One type of contest that has many followers are the State QSO Parties.  Each state holds their particular QSO party on some weekend in the year and the object is to contact as many hams from that particular state as possible and/or contact as many counties as are available within each state.  Washington State named its QSO party “Salmon Run” just because we’re a little different.

Centralia ARES, as a group, has not participated in any state QSO parties in the past, just concentrating on the training and exercises we need to support emergency services in the area, but this year was different.  About one third of our ARES team is new to amateur radio and simply don’t have the experience necessary to feel comfortable giving a contest a try.  They are, however, interested in learning all about HF communications.  We decided to use the Washington Salmon Run to let these team members get a little experience using our on board HF system in our two communication vans.  This system uses an Icom IC-7300 HF radio, external antenna tuner and the Tarheel screwdriver antenna system.  We also used the contest to test several NVIS antennas, carried for backup on the vans.  Unfortunately, we had to limit our on-air time to four hours on Saturday morning.  Still, we had good weather, a fun group of hams and donuts.  You can’t go wrong with donuts.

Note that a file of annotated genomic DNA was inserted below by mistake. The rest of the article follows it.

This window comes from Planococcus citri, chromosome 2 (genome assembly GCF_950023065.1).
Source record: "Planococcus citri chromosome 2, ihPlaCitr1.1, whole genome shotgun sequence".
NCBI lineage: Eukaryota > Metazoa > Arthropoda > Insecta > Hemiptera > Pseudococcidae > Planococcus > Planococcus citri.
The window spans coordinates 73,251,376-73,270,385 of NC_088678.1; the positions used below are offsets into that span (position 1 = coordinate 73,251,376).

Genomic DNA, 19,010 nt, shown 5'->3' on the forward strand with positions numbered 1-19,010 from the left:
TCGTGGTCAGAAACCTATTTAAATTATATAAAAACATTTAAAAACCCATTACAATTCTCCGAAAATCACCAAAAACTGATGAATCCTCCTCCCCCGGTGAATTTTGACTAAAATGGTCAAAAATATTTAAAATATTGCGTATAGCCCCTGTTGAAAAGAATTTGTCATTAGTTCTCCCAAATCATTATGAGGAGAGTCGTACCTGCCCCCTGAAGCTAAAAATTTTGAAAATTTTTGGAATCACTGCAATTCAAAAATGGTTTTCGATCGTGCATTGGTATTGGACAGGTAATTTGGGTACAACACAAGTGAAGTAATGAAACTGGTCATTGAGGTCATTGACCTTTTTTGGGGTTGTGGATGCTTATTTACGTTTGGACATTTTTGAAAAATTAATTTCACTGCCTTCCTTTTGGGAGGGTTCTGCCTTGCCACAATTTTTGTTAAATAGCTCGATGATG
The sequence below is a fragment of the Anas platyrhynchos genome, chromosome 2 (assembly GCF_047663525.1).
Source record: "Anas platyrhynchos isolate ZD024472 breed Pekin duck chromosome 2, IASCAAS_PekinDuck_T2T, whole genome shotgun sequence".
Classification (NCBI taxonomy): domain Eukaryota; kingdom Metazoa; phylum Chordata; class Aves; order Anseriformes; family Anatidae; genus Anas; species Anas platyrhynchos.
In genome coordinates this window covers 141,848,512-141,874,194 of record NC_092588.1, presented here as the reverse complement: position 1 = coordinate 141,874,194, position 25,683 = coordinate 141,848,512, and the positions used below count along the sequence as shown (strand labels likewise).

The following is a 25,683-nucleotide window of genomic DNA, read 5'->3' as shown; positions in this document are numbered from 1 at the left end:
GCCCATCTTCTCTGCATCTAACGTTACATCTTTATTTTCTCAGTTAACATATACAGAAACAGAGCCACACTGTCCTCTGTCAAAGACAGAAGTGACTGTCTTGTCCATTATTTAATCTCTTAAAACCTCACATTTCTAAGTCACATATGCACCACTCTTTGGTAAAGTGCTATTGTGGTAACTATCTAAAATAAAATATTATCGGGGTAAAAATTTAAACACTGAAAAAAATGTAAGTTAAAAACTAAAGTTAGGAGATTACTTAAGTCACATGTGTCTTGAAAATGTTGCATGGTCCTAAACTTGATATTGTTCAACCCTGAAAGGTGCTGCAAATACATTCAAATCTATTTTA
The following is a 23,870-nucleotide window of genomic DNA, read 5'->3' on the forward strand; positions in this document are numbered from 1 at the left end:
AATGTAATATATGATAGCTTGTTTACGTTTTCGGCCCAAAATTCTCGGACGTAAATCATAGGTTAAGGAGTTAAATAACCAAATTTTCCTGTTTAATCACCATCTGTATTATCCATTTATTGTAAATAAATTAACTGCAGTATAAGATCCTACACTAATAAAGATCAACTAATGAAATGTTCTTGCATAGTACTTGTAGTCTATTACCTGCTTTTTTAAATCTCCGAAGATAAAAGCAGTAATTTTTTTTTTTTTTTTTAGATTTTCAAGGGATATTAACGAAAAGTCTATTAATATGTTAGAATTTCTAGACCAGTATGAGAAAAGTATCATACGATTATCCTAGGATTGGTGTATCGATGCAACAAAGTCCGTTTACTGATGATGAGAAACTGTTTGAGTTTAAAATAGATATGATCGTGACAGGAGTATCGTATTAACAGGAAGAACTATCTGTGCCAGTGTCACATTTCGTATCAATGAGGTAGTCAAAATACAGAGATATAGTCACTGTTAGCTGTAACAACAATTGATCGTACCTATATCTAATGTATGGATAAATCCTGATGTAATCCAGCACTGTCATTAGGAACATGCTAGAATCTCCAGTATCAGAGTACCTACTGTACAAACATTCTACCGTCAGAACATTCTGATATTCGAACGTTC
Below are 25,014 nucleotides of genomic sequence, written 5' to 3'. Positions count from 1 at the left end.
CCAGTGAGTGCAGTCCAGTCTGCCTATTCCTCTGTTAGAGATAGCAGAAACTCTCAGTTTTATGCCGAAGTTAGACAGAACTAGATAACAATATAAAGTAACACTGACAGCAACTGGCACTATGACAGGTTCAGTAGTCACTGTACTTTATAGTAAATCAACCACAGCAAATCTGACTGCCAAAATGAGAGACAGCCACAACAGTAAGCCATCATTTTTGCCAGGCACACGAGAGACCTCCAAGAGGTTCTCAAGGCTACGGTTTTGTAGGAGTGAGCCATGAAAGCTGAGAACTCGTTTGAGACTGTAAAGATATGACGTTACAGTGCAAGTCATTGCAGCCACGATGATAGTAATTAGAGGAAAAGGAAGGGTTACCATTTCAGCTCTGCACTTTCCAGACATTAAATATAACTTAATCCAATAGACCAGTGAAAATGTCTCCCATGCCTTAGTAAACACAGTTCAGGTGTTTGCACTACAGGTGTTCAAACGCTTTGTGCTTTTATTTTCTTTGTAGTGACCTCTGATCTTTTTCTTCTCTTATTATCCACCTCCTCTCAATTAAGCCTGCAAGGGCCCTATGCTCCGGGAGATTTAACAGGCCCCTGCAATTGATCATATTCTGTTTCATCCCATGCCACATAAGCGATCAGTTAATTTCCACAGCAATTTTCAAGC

By the end of the morning, everyone had a couple of contest contacts under their belts and knew much more about the IC-7300 HF radio system.  All the antennas worked well with the NVIS antennas a little better than the Tarheel. When the donuts were gone, we packed up for the day and headed home.  What a great day working with everything Amateur Radio stands for.  Maybe we’ll try another contest a little later in the fall.  Thanks to all those who helped set up the vans, raise the antennas, make the contacts and eat… well, you know.